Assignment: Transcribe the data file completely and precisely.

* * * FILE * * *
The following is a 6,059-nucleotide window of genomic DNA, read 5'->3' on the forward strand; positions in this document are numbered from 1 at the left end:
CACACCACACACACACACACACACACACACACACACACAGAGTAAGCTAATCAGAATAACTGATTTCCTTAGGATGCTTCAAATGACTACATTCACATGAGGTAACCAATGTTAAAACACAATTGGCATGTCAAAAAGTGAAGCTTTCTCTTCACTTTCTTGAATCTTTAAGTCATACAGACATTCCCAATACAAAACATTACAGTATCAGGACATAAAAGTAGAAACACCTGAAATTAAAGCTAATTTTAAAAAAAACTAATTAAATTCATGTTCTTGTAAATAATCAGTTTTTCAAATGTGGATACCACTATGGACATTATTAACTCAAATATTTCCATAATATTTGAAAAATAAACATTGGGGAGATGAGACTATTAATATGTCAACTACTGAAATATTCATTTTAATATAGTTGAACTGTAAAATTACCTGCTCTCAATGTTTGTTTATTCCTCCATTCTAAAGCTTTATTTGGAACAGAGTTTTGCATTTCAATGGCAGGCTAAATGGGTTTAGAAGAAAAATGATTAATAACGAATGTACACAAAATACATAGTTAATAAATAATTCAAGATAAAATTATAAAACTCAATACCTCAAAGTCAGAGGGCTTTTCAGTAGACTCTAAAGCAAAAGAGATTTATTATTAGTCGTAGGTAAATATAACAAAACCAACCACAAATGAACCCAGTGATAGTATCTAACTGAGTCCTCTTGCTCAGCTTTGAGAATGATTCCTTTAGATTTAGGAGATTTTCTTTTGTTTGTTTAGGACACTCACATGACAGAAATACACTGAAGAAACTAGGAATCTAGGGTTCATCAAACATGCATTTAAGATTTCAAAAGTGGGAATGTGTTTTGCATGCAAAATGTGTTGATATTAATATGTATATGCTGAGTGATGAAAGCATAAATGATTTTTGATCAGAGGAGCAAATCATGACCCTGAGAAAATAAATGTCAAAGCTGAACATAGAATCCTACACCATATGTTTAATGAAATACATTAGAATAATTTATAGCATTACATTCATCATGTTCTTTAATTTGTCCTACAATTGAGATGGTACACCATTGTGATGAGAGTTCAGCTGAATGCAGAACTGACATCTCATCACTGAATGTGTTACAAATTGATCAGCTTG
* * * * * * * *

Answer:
The following is a 6,059-nucleotide window of genomic DNA, read 5'->3' on the forward strand; positions in this document are numbered from 1 at the left end:
CACACCACACACACACACACACACACACACACACACACAGAGTAAGCTAATCAGAATAACTGATTTCCTTAGGATGCTTCAAATGACTACATTCACATGAGGTAACCAATGTTAAAACACAATTGGCATGTCAAAAAGTGAAGCTTTCTCTTCACTTTCTTGAATCTTTAAGTCATACAGACATTCCCAATACAAAACATTACAGTATCAGGACATAAAAGTAGAAACACCTGAAATTAAAGCTAATTTTAAAAAAAACTAATTAAATTCATGTTCTTGTAAATAATCAGTTTTTCAAATGTGGATACCACTATGGACATTATTAACTCAAATATTTCCATAATATTTGAAAAATAAACATTGGGGAGATGAGACTATTAATATGTCAACTACTGAAATATTCATTTTAATATAGTTGAACTGTAAAATTACCTGCTCTCAATGTTTGTTTATTCCTCCATTCTAAAGCTTTATTTGGAACAGAGTTTTGCATTTCAATGGCAGGCTAAATGGGTTTAGAAGAAAAATGATTAATAACGAATGTACACAAAATACATAGTTAATAAATAATTCAAGATAAAATTATAAAACTCAATACCTCAAAGTCAGAGGGCTTTTCAGTAGACTCTAAAGCAAAAGAGATTTATTATTAGTCGTAGGTAAATATAACAAAACCAACCACAAATGAACCCAGTGATAGTATCTAACTGAGTCCTCTTGCTCAGCTTTGAGAATGATTCCTTTAGATTTAGGAGATTTTCTTTTGTTTGTTTAGGACACTCACATGACAGAAATACACTGAAGAAACTAGGAATCTAGGGTTCATCAAACATGCATTTAAGATTTCAAAAGTGGGAATGTGTTTTGCATGCAAAATGTGTTGATATTAATATGTATATGCTGAGTGATGAAAGCATAAATGATTTTTGATCAGAGGAGCAAATCATGACCCTGAGAAAATAAATGTCAAAGCTGAACATAGAATCCTACACCATATGTTTAATGAAATACATTAGAATAATTTATAGCATTACATTCATCATGTTCTTTAATTTGTCCTACAATTGAGATGGTACACCATTGTGATGAGAGTTCAGCTGAATGCAGAACTGACATCTCATCACTGAATGTGTTACAAATTGATCAGCTTG